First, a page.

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Six Tips For Reducing Heartburn This Christmas

heartburn-man
(Image credit: Unknown)

The period just after you finish Christmas dinner is one of the best parts of the day. The morning hysteria of presents is over, the cooking is done, and everyone is contentedly full and ready for a little snooze on the sofa in order to gain the energy to argue with each other over board games and cheese later.

However, if you’re suffering from heartburn, this golden period will be far less joyous. And given that a lot of people will be suffering from heartburn during Christmas owing to the sizeable meals involved, it’s worth thinking now about the measures you can take to avoid it.

To help you out, Dr Carol Cooper has partnered with acid reflux medicine Nexium Control (opens in new tab) to provide these top tips for reducing your risk of suffering from heartburn.

1. Work Out The Foods That Cause Your heartburn, Then Swap Them Out

Fingers crossed it’s not pigs in blankets.

“Try to keep a food diary using an app,” says Cooper. “Even if this is something you’ve already tried, your trigger foods may have changed over time. Being able to identify problematic food will help you to find tasty alternatives.”

2. Don’t Eat Too Much

Do you really need a second portion of Christmas pud?

“Excessively large meals can delay gastric emptying and put internal pressure on the stomach, which may cause heartburn,” says Cooper.

3. Chew Properly

“Count to 20 between mouthfuls, which will help you chew properly,” says Cooper. “It’s easy to eat too quickly when you’re stressed or busy, but chewing and eating slowly will help reduce the likelihood of heartburn.”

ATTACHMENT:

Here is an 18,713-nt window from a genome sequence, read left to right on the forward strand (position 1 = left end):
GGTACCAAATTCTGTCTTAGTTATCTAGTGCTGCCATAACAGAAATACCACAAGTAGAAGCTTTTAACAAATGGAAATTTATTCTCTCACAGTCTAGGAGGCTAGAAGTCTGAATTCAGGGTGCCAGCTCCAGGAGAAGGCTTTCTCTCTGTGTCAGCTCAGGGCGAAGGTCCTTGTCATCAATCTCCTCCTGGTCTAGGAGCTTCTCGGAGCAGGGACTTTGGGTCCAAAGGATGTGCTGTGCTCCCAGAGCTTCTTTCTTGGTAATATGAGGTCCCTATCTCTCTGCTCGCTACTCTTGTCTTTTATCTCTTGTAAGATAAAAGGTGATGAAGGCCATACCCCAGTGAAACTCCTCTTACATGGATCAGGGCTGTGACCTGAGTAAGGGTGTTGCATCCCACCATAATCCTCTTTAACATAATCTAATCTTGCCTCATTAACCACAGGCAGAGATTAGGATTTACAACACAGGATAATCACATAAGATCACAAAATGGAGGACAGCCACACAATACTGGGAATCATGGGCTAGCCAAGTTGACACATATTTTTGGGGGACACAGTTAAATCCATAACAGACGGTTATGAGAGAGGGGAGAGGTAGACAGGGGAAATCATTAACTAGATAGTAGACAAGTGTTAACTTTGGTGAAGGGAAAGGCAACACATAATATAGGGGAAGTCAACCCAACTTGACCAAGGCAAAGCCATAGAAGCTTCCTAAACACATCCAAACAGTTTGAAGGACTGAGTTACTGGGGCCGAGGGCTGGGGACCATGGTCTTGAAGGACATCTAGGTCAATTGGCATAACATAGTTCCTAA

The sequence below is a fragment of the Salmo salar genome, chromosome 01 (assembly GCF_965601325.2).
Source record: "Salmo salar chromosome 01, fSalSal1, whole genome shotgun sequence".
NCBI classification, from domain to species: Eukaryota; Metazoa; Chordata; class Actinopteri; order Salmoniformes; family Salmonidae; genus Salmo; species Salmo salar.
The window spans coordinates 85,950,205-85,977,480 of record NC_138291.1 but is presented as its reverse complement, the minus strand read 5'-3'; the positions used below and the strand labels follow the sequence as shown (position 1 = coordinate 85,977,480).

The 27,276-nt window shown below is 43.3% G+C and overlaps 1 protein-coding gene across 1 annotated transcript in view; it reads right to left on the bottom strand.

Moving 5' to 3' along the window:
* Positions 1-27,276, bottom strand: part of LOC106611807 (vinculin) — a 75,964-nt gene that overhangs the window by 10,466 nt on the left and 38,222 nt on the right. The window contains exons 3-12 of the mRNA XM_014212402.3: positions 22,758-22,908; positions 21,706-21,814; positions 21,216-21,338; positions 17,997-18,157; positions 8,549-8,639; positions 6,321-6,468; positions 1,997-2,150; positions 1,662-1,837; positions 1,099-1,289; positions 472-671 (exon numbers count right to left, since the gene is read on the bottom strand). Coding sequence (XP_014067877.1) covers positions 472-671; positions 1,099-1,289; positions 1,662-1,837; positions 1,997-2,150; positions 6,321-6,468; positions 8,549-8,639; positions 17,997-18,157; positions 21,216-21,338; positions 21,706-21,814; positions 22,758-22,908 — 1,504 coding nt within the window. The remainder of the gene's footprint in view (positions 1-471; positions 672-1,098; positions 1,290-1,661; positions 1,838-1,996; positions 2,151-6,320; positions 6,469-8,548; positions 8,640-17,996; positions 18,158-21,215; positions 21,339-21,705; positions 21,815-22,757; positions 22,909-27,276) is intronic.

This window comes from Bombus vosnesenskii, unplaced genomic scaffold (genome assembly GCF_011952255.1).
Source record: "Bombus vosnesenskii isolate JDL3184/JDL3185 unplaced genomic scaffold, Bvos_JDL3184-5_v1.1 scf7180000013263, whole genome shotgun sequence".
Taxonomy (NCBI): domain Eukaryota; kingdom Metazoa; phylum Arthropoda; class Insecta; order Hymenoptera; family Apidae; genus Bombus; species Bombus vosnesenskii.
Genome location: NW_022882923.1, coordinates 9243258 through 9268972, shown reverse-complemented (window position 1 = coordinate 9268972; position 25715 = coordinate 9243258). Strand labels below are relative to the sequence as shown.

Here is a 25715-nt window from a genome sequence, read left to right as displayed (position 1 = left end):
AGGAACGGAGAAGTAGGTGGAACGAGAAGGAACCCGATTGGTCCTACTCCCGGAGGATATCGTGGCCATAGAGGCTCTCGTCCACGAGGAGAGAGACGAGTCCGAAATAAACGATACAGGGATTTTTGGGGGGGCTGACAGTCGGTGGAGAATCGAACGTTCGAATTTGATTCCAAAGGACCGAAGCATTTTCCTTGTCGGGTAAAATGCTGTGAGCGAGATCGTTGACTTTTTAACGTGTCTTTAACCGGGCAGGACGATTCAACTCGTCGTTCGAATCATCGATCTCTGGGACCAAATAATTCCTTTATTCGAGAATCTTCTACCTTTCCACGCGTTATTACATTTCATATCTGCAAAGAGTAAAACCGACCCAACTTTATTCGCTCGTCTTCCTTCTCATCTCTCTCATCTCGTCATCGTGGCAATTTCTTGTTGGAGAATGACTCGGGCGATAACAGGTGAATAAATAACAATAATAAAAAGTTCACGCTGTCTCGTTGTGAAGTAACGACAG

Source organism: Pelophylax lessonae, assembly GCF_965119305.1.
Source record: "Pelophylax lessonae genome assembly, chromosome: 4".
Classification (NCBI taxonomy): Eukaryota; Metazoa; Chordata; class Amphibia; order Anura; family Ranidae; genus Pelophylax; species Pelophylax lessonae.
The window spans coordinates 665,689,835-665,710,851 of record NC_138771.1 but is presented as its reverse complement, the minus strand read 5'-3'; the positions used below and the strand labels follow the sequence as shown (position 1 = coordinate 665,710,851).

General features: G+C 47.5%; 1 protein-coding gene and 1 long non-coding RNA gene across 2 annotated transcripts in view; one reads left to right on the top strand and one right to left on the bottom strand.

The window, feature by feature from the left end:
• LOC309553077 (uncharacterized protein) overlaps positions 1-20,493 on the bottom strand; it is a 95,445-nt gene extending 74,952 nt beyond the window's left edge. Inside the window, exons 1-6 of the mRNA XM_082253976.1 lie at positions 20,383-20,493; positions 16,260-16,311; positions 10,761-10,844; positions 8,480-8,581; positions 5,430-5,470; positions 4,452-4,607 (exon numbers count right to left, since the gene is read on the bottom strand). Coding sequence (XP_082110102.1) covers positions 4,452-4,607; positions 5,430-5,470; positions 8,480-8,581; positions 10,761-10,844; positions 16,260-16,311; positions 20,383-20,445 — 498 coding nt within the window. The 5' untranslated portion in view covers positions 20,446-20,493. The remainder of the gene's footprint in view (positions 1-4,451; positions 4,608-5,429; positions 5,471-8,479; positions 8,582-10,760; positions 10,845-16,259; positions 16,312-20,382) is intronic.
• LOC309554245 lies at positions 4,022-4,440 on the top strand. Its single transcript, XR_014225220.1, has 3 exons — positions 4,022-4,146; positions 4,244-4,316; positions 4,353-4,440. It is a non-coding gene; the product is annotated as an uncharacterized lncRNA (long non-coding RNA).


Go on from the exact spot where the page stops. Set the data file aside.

4. Chill Out

Stress can trigger heartburn, and Christmas can be a stressful time, so take steps to ensure you relax where possible.

“Focus on your breathing,” says Cooper. “Take a few moments to stop and focus on deep breathing to reduce stress – there are a number of mindfulness apps you can try to help you with this.”

If you can seize control of the music and turn off Michael Bublé’s Christmas album for a moment, try one of the many relaxation playlists available on streaming services like Spotify.

5. Sleep On Your Left Side

If heartburn is affecting your sleep, then try switching positions.

“You can try sleeping on your left side,” says Cooper. “This is the position that has been found to best reduce acid reflux. Try tucking a pillow behind your back to help you stay in position.”

When trying to get to sleep wearing loose clothing is another good idea, so consider switching to something more comfortable after your epic Christmas dinner.

“Wear comfy, loose-fitting pyjamas or a nightshirt as this will help relieve the pressure on your abdomen and lower oesophageal sphincter,” says Cooper.

6. Consider Changing Treatment If It’s A Common Occurrence

If heartburn is a regular problem for you, then it might be time for a different treatment than the traditional antacids most people turn to.

“Many people think about the severity of their heartburn but actually frequency is more important,” says Cooper. “If heartburn is disrupting your life twice a week or more, consider your use of treatment.

“Antacids work by neutralising stomach acid and proton pump inhibitors (PPIs) [like Nexium Control] work by stopping excess acid production by the stomach in the first place so they give lasting protection. PPIs are recommended for first-line treatment for frequent heartburn sufferers. They can be taken if you get heartburn twice a week or more and they can be taken for up to 14 days.”

Nick Harris-Fry is a journalist who has been covering health and fitness since 2015. Nick is an avid runner, covering 70-110km a week, which gives him ample opportunity to test a wide range of running shoes and running gear. He is also the chief tester for fitness trackers and running watches, treadmills and exercise bikes, and workout headphones.